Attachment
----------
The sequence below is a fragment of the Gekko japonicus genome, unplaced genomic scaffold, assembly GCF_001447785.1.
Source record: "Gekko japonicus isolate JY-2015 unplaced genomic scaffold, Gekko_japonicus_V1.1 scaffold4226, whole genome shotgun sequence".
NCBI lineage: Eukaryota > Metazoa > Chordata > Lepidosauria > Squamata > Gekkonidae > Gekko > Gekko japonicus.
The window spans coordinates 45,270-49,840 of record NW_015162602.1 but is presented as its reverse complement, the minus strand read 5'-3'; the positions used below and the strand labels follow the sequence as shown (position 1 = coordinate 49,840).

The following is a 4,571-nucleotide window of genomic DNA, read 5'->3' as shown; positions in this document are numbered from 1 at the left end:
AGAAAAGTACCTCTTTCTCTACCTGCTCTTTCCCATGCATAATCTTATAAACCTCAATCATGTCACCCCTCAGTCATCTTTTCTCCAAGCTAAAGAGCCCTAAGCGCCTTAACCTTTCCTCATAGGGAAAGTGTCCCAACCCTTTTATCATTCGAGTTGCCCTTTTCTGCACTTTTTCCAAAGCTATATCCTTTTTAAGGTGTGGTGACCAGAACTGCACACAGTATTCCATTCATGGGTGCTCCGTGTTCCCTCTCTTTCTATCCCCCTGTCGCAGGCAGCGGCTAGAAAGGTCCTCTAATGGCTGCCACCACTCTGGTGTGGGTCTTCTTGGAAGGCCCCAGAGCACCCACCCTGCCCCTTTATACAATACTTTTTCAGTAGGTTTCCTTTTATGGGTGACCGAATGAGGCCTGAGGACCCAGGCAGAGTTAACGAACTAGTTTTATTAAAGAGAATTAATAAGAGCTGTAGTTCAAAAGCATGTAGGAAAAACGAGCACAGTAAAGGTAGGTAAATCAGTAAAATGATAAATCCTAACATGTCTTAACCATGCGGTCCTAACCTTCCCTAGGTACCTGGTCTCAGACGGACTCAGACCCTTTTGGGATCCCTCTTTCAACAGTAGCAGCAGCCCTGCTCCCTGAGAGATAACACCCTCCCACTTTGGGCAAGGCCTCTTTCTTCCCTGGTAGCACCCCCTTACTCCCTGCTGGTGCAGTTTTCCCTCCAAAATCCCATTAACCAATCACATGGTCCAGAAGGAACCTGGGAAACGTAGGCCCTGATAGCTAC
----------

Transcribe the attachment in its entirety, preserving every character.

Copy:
The sequence below is a fragment of the Gekko japonicus genome, unplaced genomic scaffold, assembly GCF_001447785.1.
Source record: "Gekko japonicus isolate JY-2015 unplaced genomic scaffold, Gekko_japonicus_V1.1 scaffold4226, whole genome shotgun sequence".
NCBI lineage: Eukaryota > Metazoa > Chordata > Lepidosauria > Squamata > Gekkonidae > Gekko > Gekko japonicus.
The window spans coordinates 45,270-49,840 of record NW_015162602.1 but is presented as its reverse complement, the minus strand read 5'-3'; the positions used below and the strand labels follow the sequence as shown (position 1 = coordinate 49,840).

The following is a 4,571-nucleotide window of genomic DNA, read 5'->3' as shown; positions in this document are numbered from 1 at the left end:
AGAAAAGTACCTCTTTCTCTACCTGCTCTTTCCCATGCATAATCTTATAAACCTCAATCATGTCACCCCTCAGTCATCTTTTCTCCAAGCTAAAGAGCCCTAAGCGCCTTAACCTTTCCTCATAGGGAAAGTGTCCCAACCCTTTTATCATTCGAGTTGCCCTTTTCTGCACTTTTTCCAAAGCTATATCCTTTTTAAGGTGTGGTGACCAGAACTGCACACAGTATTCCATTCATGGGTGCTCCGTGTTCCCTCTCTTTCTATCCCCCTGTCGCAGGCAGCGGCTAGAAAGGTCCTCTAATGGCTGCCACCACTCTGGTGTGGGTCTTCTTGGAAGGCCCCAGAGCACCCACCCTGCCCCTTTATACAATACTTTTTCAGTAGGTTTCCTTTTATGGGTGACCGAATGAGGCCTGAGGACCCAGGCAGAGTTAACGAACTAGTTTTATTAAAGAGAATTAATAAGAGCTGTAGTTCAAAAGCATGTAGGAAAAACGAGCACAGTAAAGGTAGGTAAATCAGTAAAATGATAAATCCTAACATGTCTTAACCATGCGGTCCTAACCTTCCCTAGGTACCTGGTCTCAGACGGACTCAGACCCTTTTGGGATCCCTCTTTCAACAGTAGCAGCAGCCCTGCTCCCTGAGAGATAACACCCTCCCACTTTGGGCAAGGCCTCTTTCTTCCCTGGTAGCACCCCCTTACTCCCTGCTGGTGCAGTTTTCCCTCCAAAATCCCATTAACCAATCACATGGTCCAGAAGGAACCTGGGAAACGTAGGCCCTGATAGCTAC